Construction of Interstate 94 in St. Paul, Minnesota, which led to the demolition of large parts of the historically African-American neighborhood of Rondo. (Source: Minnesota Historical Society)

This is not merely a story of the sins of an other. The U.S. Interstate Highway System—perhaps the greatest road widening project in human history—was sold in large part not as a transportation project but as a military project, a project both for national defense and ensuring internal order. New federal highways granted easy access for tanks and military equipment to America’s urban cores, which would be put to regular use in the political disturbances to come. A new, state-sanctioned mode of living would be enshrined, both in where the roads went and in where they didn’t, with strict separation of transportation modes, limited access, and massive elevated structures. And of course, in all this, the costs of this program fell hardest on America’s poor and minority neighborhoods.

In all cases, wide, straight, legible streets serve the interests of those in power. They allow for the easy mobilization of conventional forces and easier state management of society. And in too many cases, street widening and straightening projects have been used to dispossess and displace smallholders and marginal groups—small businesses, the poor, and racial and political minorities. In their place, wide streets are frequently designed to aesthetically impose a hegemonic vision of the good urban life. The narrow, winding streets that characterize virtually all human cities laid out before the Enlightenment—with notable exceptions in history’s worst authoritarian states—work against each of these. They create spaces that small groups of poorly armed people can defend. By efficiently using urban land, they create space for all comers. And with their unplanned storefronts and winding tendencies, they prevent the imposition of any single ideological vision on cities.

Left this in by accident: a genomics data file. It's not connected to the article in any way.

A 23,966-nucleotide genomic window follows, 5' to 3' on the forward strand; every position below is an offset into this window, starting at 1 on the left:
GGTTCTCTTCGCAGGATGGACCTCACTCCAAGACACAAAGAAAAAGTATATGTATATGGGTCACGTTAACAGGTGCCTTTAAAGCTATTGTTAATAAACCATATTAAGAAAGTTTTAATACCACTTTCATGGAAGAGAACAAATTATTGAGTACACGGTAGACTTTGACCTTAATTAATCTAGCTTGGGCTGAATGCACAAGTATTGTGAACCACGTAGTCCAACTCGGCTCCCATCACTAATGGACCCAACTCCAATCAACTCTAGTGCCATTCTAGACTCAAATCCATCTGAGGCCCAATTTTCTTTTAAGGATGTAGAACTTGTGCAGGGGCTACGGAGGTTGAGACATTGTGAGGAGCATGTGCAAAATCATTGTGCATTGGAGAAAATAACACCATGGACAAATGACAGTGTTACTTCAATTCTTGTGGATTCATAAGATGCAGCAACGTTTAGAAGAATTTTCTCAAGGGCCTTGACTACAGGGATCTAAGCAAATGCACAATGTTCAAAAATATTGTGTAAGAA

There are more than enough utilitarian cases for fighting road widenings and new urban freeways. And in the stodgy halls and meeting rooms in which public policy gets made, they may be more than enough. But we are selling our case short if we fail to make the case for how urban design can uphold or undermine a liberal society. A free country, as with a free city, depends on the wide distribution of power across various individuals and institutions. In practice, distributed power means the right to self-defense and strong protections for property rights, whatever the plans of the rich and powerful may be. Letting narrow streets be fulfills both of those objectives. Our liberal urban society is strengthened in a subtle way by narrow streets. They create a visual order that denies one ideology or religion primacy (in contrast to the monumental role of a cathedral or government building at the head of a broad boulevard). They privilege local knowledge and thwart systematic controls. They create a shared space that forces different road users to commingle and compromise. Thus, street width isn’t merely a “technical” problem to be resolved by experts. It’s a problem that goes to the very heart of the question: What kind of society do we want?

Motomachi Naka Street in Yokohama, Japan. This narrow street is a highly productive place where small, local businesses thrive, and a place whose physical form resists the imposition of top-down, grand designs in favor of a more emergent order. (Source: Ted McGrath via Flickr.)

Cover photo: Completion of Boulevard Haussmann in Paris. Source: Wikimedia Commons